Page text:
I had to step back and ask myself, “What the F is going on here?” For a minute, there was a moment where I was like, is something wrong with me? Am I descending back into a different version of my life that I don’t want to revisit? What is happening? Then I connected the dots. The fact that I had been sleeping in multiple days in a row, the fact that I had a major time change, and the fact that I didn’t get any light exposure in the morning after I got back. So, I adapted very quickly in Sedona because we were out hiking all day, and then I came home, and I didn’t go outside because I dove right into work.
And so, what I did was yesterday I got up in the morning, and I immediately tried to go outside. I still got up later in the day, but I immediately went outside, and I ate breakfast when I woke up, and today, I set my alarm for 6:45, dragged my butt out of bed, went and sat in my living room with my seasonal depression light on my face for 30 minutes, did some breathwork, and I feel like a brand-new human.
Here’s the lesson I want you to take from this. Our biological and hormonal patterns are going to influence our ability to adopt behavior change. And so, if you’re really struggling, if you feel like nothing you’re doing is working, if you feel like you’re in a total funk, I want you to ask yourself, “Am I giving my body the support it needs?” We all have circadian rhythms. We have a rhythm that our body follows every day, and there’s a lot of evidence (and this is where I’m not gonna get into the neuroscience) that supports the idea that when those rhythms are off, our hormones are off, we feel funky, and we struggle with self-regulation which is our ability to get our shit done.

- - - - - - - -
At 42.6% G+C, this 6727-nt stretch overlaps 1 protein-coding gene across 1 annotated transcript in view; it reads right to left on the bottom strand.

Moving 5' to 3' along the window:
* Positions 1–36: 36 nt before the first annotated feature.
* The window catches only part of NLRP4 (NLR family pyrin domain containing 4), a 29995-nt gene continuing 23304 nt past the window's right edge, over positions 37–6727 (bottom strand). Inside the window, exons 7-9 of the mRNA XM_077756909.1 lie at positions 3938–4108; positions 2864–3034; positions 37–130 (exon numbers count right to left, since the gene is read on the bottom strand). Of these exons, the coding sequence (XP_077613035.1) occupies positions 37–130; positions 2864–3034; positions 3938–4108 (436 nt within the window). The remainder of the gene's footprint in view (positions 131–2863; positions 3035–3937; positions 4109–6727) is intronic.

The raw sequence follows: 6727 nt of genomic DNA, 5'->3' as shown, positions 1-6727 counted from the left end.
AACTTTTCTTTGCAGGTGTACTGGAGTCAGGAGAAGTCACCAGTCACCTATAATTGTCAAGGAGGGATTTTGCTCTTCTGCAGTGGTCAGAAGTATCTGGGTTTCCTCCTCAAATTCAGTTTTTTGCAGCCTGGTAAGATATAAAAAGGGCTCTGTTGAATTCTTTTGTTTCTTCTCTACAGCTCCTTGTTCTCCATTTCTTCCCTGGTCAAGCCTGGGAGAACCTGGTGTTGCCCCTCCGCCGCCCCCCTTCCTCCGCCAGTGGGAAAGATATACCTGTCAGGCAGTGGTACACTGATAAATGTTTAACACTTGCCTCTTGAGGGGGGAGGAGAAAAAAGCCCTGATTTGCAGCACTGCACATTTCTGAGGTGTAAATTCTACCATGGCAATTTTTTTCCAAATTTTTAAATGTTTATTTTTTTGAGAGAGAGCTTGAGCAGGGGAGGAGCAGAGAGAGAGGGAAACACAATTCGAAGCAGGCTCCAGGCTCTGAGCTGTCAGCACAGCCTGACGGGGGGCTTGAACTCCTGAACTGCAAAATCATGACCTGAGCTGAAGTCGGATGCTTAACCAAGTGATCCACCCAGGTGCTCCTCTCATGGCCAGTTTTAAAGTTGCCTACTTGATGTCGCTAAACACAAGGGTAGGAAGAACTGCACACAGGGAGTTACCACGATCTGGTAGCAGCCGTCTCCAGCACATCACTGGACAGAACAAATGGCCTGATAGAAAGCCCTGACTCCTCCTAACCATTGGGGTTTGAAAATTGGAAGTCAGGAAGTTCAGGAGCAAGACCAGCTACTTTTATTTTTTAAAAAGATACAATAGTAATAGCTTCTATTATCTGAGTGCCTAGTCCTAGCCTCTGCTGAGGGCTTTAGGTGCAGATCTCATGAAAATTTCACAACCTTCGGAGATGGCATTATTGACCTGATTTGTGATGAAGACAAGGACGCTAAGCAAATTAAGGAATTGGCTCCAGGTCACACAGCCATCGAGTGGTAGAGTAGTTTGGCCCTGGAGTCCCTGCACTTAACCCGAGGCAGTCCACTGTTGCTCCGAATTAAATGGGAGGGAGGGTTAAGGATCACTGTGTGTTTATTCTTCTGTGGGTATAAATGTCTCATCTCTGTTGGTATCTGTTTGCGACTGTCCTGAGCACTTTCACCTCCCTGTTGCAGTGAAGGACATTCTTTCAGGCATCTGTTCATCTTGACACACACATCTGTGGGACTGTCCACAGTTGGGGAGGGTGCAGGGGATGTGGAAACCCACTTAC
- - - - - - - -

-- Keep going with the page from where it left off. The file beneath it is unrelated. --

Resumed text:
And so, I just want you to revisit, whenever you’re in a funk, whenever you’re struggling, if you’re struggling right now, are you giving your body a biological rhythm to follow or as close to it as is possible in the current circumstance, in the current life that you’re living? And if you aren’t, what can you do to give yourself just a little bit more rhythm, just a little bit more routine? Get your sleep schedule on track just a little bit more. Get your eating patterns similar, stable, day-by-day. That might also mean looking into psychiatry or mental health treatment. This is one of the reasons why I’m such an advocate of mental health medication, because if you don’t have the neurological basis, if your brain is not firing correctly, if your brain is not firing with the right neurotransmitters, the right amount of them in the right place, you can apply all the behavior change tactics in the world, but they’re not going to work on a brain that is not biologically set up for it to function well.
So, before you think about behavior change techniques, before you do thought work, before you do self-coaching, have you eaten, have you slept, and have you addressed your mental health?